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RIP Anne Perry (28.10.38 - 10.4.23)

Anne Perry 2

It was with some sadness that I noted the recent passing of Anne Perry, a writer who turned her life around and became one the world’s best-loved historical mystery novelists. I feel like I’ve been reading her books for decades so thought I’d look back on some of my reading highlights from Anne Perry’s back-list.

You couldn't help learning a lot about English society, and particularly London society, as it was in the Victorian era from reading the William and Charlotte Pitt series. As you may recall William Pitt first appeared in The Cater Street Hangman. The young police inspector is called to the Ellison household to investigate the murder of a housemaid. It is here that he is drawn to Charlotte Ellison, a young society woman who is also a potential suspect. You would think their romance is doomed, but fate has other things in mind.

William and Charlotte’s connection sparks another 31 novels and characters from the series appear among the 21 Christmas novellas Anne Perry wrote over the years. These quick reads are just for thing to relax with while the turkey is cooking.

Such a lot of research went into these novels, which reveal a lot of the politics, life and customs, and the social strata of the time. They have a real Dickensian feel, and this is particularly so for the William Monk mysteries which kicked off with The Face of a Stranger.

Monk is a London detective who has suffered memory loss following a vicious attack. A new case and sudden glimpses of memory create a disturbing realisation. The series also introduces nurse Hester Latterly, an upper-class woman who had upset her family by volunteering as a nurse in the Crimea War. Through Hester the stories often reveal aspects of hospitals and medical treatments of the era. Monk is a difficult and troubled character and spars well with Hester who takes her profession seriously.

In between these novels, Anne Perry also published the Reavley series – five books beginning with No Graves as Yet, set around the time of World War I. The Reavleys are a family of siblings whose parents are killed in a suspicious motoring accident. As rumblings of war echo in the background, son Matthew worries that his role in the secret service, and the discovery of a sinister plot had sealed the fate of his father, a retired MP.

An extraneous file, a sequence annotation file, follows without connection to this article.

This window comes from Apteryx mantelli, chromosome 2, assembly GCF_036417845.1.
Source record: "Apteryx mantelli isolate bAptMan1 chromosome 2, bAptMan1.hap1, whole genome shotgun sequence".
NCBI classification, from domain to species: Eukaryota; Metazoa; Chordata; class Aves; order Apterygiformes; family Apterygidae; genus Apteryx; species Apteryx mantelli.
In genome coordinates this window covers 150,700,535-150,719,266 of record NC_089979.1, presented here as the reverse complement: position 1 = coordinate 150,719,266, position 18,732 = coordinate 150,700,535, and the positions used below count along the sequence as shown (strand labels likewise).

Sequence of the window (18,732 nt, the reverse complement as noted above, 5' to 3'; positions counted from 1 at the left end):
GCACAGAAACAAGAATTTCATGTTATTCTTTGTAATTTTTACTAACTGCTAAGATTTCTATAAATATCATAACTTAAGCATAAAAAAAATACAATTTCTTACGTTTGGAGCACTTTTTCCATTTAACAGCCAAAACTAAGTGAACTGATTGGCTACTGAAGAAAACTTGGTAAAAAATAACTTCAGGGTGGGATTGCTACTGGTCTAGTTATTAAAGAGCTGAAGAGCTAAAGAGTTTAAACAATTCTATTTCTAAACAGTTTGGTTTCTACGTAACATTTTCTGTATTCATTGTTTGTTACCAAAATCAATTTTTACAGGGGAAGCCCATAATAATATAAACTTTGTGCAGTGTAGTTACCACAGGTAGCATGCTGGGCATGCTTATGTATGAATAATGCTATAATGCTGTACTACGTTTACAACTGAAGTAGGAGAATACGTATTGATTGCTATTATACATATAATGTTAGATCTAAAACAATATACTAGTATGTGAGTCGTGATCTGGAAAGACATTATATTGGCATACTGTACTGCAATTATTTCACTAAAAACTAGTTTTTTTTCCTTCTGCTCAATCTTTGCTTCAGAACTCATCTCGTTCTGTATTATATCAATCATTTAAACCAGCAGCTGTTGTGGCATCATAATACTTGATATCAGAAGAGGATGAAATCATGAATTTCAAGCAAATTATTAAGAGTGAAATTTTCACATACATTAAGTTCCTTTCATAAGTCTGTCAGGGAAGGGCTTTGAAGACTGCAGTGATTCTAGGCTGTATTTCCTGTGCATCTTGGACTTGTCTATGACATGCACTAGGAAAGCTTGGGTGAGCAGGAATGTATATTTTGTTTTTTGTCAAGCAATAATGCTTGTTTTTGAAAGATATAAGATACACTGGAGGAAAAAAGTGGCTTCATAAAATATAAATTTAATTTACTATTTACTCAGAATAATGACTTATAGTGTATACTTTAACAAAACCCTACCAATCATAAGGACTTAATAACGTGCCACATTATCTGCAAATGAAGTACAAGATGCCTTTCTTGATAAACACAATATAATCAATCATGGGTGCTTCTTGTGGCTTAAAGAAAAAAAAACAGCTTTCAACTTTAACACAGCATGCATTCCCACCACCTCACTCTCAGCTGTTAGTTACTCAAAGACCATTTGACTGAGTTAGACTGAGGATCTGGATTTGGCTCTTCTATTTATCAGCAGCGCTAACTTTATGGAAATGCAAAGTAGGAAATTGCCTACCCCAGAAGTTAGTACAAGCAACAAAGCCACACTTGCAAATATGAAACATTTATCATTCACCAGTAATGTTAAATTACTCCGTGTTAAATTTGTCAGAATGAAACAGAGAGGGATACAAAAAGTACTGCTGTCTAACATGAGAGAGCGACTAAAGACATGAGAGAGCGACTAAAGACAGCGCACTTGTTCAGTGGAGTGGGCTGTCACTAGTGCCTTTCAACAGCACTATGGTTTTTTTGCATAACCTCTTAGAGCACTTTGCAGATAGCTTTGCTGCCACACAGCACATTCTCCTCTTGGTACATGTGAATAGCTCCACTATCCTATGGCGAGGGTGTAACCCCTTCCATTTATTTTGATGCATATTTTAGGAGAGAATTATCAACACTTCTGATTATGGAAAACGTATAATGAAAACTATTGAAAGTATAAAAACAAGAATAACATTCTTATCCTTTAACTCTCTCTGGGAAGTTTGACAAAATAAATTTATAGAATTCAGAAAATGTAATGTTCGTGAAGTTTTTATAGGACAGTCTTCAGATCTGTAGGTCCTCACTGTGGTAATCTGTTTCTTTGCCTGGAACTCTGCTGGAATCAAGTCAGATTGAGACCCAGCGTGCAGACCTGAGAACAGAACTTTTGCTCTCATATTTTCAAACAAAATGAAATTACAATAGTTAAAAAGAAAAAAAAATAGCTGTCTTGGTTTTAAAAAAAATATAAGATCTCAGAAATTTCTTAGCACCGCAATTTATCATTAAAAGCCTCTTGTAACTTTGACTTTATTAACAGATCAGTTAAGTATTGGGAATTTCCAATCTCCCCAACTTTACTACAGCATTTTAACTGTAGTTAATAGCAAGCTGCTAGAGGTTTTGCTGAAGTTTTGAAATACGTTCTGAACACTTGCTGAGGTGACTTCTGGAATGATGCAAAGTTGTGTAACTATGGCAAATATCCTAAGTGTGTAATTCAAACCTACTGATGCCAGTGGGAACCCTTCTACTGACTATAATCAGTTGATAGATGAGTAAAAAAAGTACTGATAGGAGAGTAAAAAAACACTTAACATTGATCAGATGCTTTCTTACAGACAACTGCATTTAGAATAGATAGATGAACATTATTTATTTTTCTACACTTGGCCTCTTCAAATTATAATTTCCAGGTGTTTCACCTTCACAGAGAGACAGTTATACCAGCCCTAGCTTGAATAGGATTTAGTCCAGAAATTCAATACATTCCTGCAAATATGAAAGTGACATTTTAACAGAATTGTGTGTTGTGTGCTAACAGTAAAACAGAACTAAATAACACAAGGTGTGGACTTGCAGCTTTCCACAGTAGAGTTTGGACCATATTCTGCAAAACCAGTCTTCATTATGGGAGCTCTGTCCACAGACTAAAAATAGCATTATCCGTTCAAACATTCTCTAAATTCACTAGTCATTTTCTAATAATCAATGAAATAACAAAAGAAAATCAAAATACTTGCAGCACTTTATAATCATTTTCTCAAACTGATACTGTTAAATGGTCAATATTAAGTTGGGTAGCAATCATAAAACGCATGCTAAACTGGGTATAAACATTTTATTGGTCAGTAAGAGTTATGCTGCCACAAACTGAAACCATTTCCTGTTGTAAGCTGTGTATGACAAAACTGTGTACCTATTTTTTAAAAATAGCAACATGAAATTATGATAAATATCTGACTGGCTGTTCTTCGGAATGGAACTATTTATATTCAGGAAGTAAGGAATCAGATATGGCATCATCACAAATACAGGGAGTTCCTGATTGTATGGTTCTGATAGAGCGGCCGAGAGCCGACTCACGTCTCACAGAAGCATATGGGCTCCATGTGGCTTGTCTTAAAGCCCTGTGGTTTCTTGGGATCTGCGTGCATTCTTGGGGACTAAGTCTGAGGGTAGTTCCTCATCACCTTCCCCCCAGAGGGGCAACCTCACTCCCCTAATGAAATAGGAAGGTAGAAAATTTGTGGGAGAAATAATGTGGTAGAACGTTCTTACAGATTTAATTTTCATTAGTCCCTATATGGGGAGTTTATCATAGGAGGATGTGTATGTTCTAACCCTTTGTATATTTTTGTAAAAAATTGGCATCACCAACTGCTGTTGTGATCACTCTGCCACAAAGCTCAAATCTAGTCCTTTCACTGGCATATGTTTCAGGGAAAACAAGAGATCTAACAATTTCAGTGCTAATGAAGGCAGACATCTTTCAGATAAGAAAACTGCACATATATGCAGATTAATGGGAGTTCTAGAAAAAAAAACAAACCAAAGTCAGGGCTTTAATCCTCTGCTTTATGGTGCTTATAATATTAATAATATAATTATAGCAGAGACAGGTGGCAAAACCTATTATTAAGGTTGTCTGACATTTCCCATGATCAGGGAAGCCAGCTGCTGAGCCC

This series of five novels (published between 2003 and 2007), brings you into the battlefields of the war, as well as revealing political undercurrents and the growth of the secret service. I remember I loved these books so maybe it’s time for a reread.

In recent years Anne Perry created a further two series which were just getting into their stride. In one of these, fans will recognise Daniel Pitt as Charlotte and William Pitt’s son. He's a young lawyer in the first book, Twenty-one Days. It’s 1910, so we’ve got motorcars and the beginnings of forensic science. Daniel has 21 days to prevent his client, a political biographer, from keeping his appointment with the hangman. It’s a classically twisty Perry read.

With the Elena Standish series, we’ve moved even further forward in history to the interwar years and the rise of Adolf Hitler. The first book, Death in Focus, sees Elena, a keen photographer on holiday in Italy with her sister, when a chance encounter sends her to Berlin on a dangerous mission. Elena’s grandfather was a former head of MI6, and it seems that Elena has inherited his talents and is set for a career in the secret service.

I hope Anne Perry’s publishers have a few more manuscripts tucked away and we can enjoy more stories featuring Daniel Pitt and Elena Standish. In her long career as an author, Perry’s talents never seemed to waver, the books always well-researched and evocative of their era, the stories engrossing and full of twists. Her supporting characters are often just as well-developed as the main protagonists, and I also love the way these stories grapple with the darker side of the human psyche.

If you enjoy historical mysteries and haven’t encountered the works of Anne Perry before, you’ve got a ton of reading pleasure ahead of you. Or you might be like me, still catching up on the newer books or rereading the old ones. You might also be interested to read The Search for Anne Perry, Joanne Drayton’s highly regarded biography, published in 2012. As you might expect we have both the biography and a large number of Perry’s novels available here at the libraries, both in print and as ebooks.

Posted by JAM

26 April 2023

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